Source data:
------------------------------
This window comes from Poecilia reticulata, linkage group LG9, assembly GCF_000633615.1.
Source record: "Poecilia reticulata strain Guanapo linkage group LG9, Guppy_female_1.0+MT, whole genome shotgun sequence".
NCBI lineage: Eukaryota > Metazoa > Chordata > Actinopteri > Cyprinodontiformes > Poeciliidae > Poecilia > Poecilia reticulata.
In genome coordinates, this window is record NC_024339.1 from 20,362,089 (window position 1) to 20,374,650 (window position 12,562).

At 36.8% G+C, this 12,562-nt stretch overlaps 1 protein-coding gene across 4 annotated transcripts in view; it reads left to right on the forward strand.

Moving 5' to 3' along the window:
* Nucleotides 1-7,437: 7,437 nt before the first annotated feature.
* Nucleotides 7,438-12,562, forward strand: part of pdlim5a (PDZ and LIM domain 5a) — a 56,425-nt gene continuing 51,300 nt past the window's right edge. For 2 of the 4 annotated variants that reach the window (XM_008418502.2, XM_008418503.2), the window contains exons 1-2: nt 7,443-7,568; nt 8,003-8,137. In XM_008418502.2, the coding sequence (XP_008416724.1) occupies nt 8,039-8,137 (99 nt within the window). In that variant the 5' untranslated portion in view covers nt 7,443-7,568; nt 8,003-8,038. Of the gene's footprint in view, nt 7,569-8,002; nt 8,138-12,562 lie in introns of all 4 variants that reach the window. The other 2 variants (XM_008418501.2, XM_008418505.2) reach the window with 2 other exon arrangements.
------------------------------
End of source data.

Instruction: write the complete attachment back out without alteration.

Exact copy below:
This window comes from Poecilia reticulata, linkage group LG9, assembly GCF_000633615.1.
Source record: "Poecilia reticulata strain Guanapo linkage group LG9, Guppy_female_1.0+MT, whole genome shotgun sequence".
NCBI lineage: Eukaryota > Metazoa > Chordata > Actinopteri > Cyprinodontiformes > Poeciliidae > Poecilia > Poecilia reticulata.
In genome coordinates, this window is record NC_024339.1 from 20,362,089 (window position 1) to 20,374,650 (window position 12,562).

At 36.8% G+C, this 12,562-nt stretch overlaps 1 protein-coding gene across 4 annotated transcripts in view; it reads left to right on the forward strand.

Moving 5' to 3' along the window:
* Nucleotides 1-7,437: 7,437 nt before the first annotated feature.
* Nucleotides 7,438-12,562, forward strand: part of pdlim5a (PDZ and LIM domain 5a) — a 56,425-nt gene continuing 51,300 nt past the window's right edge. For 2 of the 4 annotated variants that reach the window (XM_008418502.2, XM_008418503.2), the window contains exons 1-2: nt 7,443-7,568; nt 8,003-8,137. In XM_008418502.2, the coding sequence (XP_008416724.1) occupies nt 8,039-8,137 (99 nt within the window). In that variant the 5' untranslated portion in view covers nt 7,443-7,568; nt 8,003-8,038. Of the gene's footprint in view, nt 7,569-8,002; nt 8,138-12,562 lie in introns of all 4 variants that reach the window. The other 2 variants (XM_008418501.2, XM_008418505.2) reach the window with 2 other exon arrangements.